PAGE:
So far, so awesome. The cover art's good, the writing is descriptive, the story's simple and launches you right in. Unfortunately, this is where it all goes a bit wrong for SoS - at least on the path I took. For too long, it's just too basic, random and dare I say it, boring.

After arriving at the Isle of Despair (just east of the Island of Scars, what a welcoming place) I somewhat randomly chose to head due west, and hack'n'slash my way as best possible. I've got good stats (11/19/10), and this seems a back-to-basics, so yeah. I've already dispatched a giant bird, a giant crab and a plain ol' giant this far without much trouble, so why not? The giant's cave supplied me with some preserved and (I assume) dried fish, which bizarrely went off later when it got wet. Come on, it's fish, and it's dried... 

Further on down the western road I have the choice of continuing west, or going north down a path marked by a skull on a pike, or south to where there's a stick covered in bloodied bird feathers. Ah, west. Hack'n'slash. No detours.

Eventually, after a few more fights, I came across a small house, killed the dark elf present, then had no choice but to sleep the night. I say no choice, as there was no option given by the book - an all too common feature for much of the book. It was annoying, cause given the option, I would not have stayed there - but then again, the trapdoor (which apparently didn't bother me too much the previous evening) in the morning led me to the Iron Crypts where the good wizard was apparently being held. How convenient. 

The Iron Crypt itself I found largely to be a random wander where pretty much walking as west as possible seemed to have just as much success as it did on land. It's as if the author, in his first FF book, wanted to keep everything as simple as possible, and just made the easiest way to complete it going west at all opportunities. 

Hack'n'slash became hack'n'slash'n'bend after my western journey was interrupted by a set of iron bars. Oddly enough, later in the book not once but twice my character (it's surely not 'me' when the book gives me my decisions so blatantly gives up on doors upon realising he's not in posession of the right key. Or any key. Wow, I made it through an entire dungeon without any keys. But the point is, if I can bend iron bars, I can knock down wooden doors. Right? So.

Once again just going west (or random, if west wasn't an option) did me good, getting me to the good wizard, whom after teaching me three spells (and only three - he even knew in advance how long it would take me teach each one and how much time he had) teleported himself back home. Err, what? I know he was chained up and all, but come on - it's not as if he had to wave his wands around now, was it? Or can't he cast spells with people looking? I was a bit miffed, having had to fight off a multitude of creatures with one hand while covering my yawning mouth with the other to get this far.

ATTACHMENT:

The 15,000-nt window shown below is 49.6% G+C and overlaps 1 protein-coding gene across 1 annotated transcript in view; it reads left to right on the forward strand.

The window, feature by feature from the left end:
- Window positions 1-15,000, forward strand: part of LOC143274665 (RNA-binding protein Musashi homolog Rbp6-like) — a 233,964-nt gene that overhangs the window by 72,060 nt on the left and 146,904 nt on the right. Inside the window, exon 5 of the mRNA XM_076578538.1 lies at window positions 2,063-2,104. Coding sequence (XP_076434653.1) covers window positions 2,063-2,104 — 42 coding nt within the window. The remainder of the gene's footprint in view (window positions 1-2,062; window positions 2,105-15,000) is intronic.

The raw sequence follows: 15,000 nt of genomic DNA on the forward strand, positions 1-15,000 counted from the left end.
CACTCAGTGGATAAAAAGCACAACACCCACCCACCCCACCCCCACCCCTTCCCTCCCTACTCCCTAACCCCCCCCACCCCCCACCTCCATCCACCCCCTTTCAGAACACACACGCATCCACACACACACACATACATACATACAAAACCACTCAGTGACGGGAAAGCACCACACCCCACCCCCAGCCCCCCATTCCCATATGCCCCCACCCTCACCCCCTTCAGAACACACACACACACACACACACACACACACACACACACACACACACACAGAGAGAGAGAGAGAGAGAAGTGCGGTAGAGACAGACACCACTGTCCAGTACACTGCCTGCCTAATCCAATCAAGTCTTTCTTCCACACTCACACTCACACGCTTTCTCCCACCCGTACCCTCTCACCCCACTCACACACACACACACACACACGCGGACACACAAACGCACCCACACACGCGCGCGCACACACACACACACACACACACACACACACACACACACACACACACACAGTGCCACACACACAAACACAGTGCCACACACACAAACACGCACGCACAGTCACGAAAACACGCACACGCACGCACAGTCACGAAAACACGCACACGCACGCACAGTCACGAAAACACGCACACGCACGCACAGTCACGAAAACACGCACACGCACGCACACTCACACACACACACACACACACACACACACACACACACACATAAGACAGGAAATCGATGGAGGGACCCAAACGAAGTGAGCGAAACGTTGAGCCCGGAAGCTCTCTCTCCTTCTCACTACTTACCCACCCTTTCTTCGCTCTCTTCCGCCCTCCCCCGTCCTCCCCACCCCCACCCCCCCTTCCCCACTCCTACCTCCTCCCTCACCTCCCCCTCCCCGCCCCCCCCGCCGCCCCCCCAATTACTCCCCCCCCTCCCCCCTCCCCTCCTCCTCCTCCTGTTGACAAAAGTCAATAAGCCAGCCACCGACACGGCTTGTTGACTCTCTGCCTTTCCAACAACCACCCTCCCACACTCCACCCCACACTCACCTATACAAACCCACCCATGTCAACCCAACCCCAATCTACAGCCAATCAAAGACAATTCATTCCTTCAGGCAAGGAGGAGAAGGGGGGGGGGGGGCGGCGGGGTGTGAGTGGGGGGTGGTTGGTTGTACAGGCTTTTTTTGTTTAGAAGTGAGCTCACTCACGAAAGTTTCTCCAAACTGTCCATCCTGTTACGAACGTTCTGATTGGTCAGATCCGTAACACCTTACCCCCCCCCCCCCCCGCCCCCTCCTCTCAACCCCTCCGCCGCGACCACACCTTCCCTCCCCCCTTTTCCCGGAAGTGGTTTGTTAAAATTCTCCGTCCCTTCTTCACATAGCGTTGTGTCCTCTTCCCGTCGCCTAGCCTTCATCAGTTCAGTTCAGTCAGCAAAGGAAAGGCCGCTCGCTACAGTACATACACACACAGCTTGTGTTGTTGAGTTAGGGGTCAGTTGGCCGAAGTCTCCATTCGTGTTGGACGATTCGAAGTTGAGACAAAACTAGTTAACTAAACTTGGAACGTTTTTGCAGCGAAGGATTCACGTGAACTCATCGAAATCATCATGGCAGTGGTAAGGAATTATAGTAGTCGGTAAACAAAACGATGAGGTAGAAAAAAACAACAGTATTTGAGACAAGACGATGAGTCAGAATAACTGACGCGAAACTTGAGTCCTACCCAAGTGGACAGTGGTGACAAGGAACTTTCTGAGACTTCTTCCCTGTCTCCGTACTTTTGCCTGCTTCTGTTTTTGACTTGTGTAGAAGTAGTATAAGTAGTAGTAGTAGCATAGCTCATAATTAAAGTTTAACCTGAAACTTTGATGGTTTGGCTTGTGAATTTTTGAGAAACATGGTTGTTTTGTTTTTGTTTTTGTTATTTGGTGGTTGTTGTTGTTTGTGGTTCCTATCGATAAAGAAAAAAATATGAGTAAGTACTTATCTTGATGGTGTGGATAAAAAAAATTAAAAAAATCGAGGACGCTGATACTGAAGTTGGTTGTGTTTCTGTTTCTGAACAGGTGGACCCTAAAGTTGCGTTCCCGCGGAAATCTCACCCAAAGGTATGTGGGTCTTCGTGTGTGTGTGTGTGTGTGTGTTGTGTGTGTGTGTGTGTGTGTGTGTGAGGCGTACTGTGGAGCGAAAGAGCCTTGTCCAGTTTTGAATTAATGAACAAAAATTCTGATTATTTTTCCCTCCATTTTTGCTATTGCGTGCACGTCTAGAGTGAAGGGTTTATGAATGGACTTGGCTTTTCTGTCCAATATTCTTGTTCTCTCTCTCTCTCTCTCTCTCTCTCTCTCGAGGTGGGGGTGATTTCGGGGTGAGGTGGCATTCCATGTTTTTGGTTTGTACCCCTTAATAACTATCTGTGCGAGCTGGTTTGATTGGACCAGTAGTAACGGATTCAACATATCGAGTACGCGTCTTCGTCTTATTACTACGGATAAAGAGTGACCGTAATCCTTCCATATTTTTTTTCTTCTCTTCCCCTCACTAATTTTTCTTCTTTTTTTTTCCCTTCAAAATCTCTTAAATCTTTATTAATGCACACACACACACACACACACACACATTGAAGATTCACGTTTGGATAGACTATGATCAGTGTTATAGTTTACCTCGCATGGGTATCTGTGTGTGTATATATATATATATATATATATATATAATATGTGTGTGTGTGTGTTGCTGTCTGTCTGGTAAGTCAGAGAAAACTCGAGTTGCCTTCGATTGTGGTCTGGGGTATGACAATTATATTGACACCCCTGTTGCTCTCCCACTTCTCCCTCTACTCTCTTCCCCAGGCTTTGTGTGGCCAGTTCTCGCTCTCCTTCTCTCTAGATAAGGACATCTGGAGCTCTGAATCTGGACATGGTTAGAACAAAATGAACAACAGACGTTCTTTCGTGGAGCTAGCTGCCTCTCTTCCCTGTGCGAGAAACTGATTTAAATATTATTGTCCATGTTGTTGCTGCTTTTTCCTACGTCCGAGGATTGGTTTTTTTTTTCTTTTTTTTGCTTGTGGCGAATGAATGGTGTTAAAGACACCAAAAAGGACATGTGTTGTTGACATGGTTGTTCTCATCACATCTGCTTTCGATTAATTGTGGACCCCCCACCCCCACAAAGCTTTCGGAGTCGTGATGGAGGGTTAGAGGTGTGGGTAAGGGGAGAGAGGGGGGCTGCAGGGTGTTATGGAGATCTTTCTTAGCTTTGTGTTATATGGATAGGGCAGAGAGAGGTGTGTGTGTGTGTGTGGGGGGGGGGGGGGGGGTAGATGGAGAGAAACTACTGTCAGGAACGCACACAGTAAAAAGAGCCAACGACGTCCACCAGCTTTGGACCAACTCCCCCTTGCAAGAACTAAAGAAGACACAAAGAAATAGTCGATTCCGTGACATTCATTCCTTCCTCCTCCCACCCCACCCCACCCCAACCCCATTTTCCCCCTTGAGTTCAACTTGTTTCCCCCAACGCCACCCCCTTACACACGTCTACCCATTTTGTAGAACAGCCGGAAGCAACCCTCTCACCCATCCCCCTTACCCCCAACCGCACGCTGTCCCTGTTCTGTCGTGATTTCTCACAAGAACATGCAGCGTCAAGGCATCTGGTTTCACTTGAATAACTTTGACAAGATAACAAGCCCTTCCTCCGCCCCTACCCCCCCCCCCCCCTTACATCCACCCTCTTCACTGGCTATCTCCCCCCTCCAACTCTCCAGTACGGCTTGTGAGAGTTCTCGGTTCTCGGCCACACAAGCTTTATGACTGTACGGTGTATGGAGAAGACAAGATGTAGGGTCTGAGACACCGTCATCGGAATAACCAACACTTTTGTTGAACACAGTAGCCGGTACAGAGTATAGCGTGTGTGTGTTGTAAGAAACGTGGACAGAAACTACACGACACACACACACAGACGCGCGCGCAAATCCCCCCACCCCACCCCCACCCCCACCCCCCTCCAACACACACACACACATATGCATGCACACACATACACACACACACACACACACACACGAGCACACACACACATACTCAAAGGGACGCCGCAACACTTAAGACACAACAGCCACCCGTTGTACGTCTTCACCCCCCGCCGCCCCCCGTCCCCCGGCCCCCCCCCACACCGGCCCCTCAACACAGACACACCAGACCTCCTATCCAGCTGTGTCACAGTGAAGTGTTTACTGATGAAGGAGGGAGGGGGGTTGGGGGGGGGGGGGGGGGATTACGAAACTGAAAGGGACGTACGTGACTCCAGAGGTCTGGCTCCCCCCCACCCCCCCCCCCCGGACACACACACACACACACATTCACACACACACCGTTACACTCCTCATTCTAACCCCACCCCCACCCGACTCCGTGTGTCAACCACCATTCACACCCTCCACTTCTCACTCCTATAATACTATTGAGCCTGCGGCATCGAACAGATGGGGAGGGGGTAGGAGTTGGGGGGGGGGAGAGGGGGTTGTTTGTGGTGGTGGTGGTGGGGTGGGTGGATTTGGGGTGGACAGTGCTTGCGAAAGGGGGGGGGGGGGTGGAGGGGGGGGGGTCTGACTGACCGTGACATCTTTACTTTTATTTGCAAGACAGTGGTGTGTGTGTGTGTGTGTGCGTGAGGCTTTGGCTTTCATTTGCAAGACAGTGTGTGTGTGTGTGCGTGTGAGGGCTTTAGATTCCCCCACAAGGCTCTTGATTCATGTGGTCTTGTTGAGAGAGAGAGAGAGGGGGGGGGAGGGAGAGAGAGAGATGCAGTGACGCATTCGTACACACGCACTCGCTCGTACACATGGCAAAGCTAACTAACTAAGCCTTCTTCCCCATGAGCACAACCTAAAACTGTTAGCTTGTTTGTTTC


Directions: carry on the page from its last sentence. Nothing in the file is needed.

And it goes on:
So I wandered on up to the evil wizard, and despite not having ANY of the special items the text called for, or any spells left, I was able to get up close and personal with him and hack him to pieces, saving the world and bringing my FF score to seven from 34.

Well, writing the ending that way is a bit harsh on the book - the third act (following wandering west across the island and then west across the dungeon) is pretty damn good. You're stuck in the evil wizard's empire of illusion, and instead of going west you have to choose from coloured passageways - the enemies are inventive, the basic spell system cleverly implemented and there are even subtle clues as to what obstacles are ahead depending on the path taken. Maybe it's just in comparison to the preceding hour of adventure, but it really shines and meant when I did reach, and subsequently beat the evil wizard, it felt good, rather than a relief it was all over. 

But no matter how well the book ends, nothing can excuse this bizarre sentence on paragraph 96: "The rich smell of spices, the glitter of silks and other treasures do not tempt you, for you cannot carry these items." Huh?! In an adventure where on three separate occasions I lost stamina due to the smell, I'm pretty sure I'd be finding a way to carry spices, for jebus' sake! If I can bend iron bars, I can carry spices. And if I can wear a silk glove, I can carry silks. 

That, and the forced nature of the first two thirds of the book mean Stealer of Souls ain't no classic, but far from a disaster thanks to the cool third act. And propsto the author for not making it full of instant deaths! I'm not sure which of the future books are his, but apparently they're vast improvements. Looking forward to them.